It’s been a few weeks since I had the spare moments I need to cobble together a story in my head. I use the word “cobble” because that’s how it felt to get my family ready for Christmas this year. Other applicable words would be “triage”, “minimize”, and “damage.” This story started slow. It took three weeks to marry the two main plot elements together in a fashion suitably holidayish after starting with an alliterative title.
I would like to thank a band named The Airborne Toxic Event for their wonderful song, “Something New.” I listened to it a couple hundred times as I wrote this story. Even now, it still provokes chair dancing.
In good fashion, it is also a response to a challenge set out by Chuck Wendig at terribleminds.com.
And so, happy holidays. I hope you enjoy this tale.
We were in my mother’s attic when the roof cracked a thousand times and peeled away.
Only a minute before, we were searching for a misplaced box of childhood Christmas ornaments. I’d glanced at Jon’s face in the flickering light. The wind was so loud outside. Somewhere nearby, a tree cracked like it had fallen over. We quickly came to the same conclusion.
“Run, Janie!” Jon shouted.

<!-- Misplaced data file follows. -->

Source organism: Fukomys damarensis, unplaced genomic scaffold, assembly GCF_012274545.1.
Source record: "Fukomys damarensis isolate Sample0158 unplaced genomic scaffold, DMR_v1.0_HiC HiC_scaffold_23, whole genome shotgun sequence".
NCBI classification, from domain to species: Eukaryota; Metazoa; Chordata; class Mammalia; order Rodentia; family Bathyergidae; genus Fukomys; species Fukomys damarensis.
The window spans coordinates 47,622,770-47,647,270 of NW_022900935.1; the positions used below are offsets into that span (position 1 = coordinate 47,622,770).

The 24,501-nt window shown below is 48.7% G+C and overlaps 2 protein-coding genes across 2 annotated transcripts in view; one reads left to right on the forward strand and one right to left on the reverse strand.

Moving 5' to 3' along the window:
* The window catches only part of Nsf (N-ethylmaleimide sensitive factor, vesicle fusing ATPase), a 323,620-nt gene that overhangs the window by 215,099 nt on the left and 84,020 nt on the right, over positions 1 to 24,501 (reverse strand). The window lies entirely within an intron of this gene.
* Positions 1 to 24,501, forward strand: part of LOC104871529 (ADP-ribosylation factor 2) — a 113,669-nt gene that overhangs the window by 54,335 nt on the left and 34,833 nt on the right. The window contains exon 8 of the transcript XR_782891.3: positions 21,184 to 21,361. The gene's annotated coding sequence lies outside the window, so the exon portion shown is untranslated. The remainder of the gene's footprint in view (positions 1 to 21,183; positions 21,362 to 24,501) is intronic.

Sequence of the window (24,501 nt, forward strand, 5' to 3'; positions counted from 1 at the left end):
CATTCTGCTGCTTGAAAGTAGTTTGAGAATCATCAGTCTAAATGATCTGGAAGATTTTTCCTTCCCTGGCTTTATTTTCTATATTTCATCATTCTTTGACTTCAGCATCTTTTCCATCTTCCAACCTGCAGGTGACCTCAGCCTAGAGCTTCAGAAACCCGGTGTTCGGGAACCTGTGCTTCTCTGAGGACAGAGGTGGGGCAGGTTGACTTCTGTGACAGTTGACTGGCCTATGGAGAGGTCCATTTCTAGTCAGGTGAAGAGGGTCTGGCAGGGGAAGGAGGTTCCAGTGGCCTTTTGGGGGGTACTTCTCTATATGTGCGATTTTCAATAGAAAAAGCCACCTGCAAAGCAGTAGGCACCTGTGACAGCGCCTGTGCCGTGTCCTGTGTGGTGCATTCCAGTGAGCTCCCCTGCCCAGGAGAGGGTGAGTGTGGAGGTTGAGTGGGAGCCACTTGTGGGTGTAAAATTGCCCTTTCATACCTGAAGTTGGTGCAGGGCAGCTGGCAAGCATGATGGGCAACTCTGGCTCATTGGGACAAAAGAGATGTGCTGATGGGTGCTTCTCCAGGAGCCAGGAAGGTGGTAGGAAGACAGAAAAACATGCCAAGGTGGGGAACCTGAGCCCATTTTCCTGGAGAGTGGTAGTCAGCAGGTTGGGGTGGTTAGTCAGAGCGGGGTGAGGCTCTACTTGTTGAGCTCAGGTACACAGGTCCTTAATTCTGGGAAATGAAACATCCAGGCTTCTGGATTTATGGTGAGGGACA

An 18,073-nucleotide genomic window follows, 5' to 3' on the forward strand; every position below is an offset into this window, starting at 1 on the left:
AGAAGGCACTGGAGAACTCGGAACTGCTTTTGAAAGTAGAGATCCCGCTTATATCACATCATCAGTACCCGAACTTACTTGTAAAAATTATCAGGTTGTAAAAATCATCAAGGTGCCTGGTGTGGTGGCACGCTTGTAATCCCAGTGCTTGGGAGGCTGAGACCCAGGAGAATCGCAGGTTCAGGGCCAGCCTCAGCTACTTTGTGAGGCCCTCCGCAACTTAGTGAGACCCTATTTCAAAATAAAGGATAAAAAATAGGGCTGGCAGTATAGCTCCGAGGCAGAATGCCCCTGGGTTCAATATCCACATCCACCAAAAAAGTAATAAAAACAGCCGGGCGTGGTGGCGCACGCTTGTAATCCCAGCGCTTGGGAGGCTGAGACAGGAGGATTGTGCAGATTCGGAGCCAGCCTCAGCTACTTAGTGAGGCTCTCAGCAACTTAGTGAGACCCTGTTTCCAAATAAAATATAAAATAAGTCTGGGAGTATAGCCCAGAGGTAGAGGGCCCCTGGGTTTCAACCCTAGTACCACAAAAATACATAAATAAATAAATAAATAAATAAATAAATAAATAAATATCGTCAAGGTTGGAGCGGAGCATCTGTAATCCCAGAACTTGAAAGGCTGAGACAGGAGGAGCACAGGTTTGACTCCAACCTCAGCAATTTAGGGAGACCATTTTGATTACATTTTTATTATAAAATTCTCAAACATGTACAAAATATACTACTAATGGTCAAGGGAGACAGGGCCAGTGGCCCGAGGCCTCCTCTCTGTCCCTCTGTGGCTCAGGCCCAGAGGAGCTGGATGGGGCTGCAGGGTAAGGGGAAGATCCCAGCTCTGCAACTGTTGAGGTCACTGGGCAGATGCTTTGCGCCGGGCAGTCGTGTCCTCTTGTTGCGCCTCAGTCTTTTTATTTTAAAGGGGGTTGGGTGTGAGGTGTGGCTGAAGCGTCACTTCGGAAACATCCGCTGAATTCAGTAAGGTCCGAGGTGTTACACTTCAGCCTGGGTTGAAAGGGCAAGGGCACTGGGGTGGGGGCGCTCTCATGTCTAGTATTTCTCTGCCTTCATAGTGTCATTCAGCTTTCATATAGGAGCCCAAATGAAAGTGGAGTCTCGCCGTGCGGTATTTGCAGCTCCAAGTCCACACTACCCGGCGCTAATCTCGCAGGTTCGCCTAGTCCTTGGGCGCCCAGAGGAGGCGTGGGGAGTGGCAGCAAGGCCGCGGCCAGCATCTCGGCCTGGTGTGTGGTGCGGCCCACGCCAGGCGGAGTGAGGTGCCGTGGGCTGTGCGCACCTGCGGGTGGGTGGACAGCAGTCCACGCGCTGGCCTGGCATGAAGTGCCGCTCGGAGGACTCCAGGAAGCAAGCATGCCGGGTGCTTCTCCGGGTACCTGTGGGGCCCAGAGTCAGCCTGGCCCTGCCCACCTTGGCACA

e only made it halfway across the dim space. The next thing I knew, I fell. Jon threw himself across me, his weight anchoring me to the tenuous sheets of dirty plywood laid across the beams as the pressure shifted. The deafening roar gave way to a cacophony of splintering wood and the light went out. Was this how it would end?
For days, he’d dared me to pick a fight. Abandoned coffee rings and dirty socks, his leather jacket shrugged onto the floor by the front door, a bag of toiletries bypassed every trip up the stairs. Neglect. It was all too much.
I set the grocery bags down in the kitchen. Jon was eating a Christmas cookie. “Hey.” He took another bite. Red and green sugar fell from his lips.
A discarded sticky note sat beside the red tub decorated with candy canes. “Did you not see this?” DO NOT TOUCH was clearly visible in black sharpie ink.
“This is a damn good cookie.” He popped the last of it in his mouth.
“They were for work! How many gingerbread men did you eat?”
“A few. I couldn’t stop eating them once I started.” Jon brushed the stray crumbs from his t-shirt. He sidled up behind me and began to massage my shoulders. “I bet you taste just as good,” he whispered.
I stepped back. “Not now.” Beyond him, the milk rested on the floor, warming up. I picked up the groceries.
“Oh, baby. Don’t be like that.”
After I put the milk on the refrigerator shelf, I found Jon eating the pink marshmallows I bought to make treats with, straight from the bag!
“Janie, come back.” Jon followed me into the living room. The lights on the Christmas tree twinkled behind him as he popped another marshmallow in his mouth.
“You see this?” I gestured around the magnificent room to the tree with twenty strands of lights and glass ornaments, the stockings hung by the fireplace draped in holly, the coordinated holiday pictures of us from years past among miniature red poinsettias on the book shelves. “I did all this by myself.”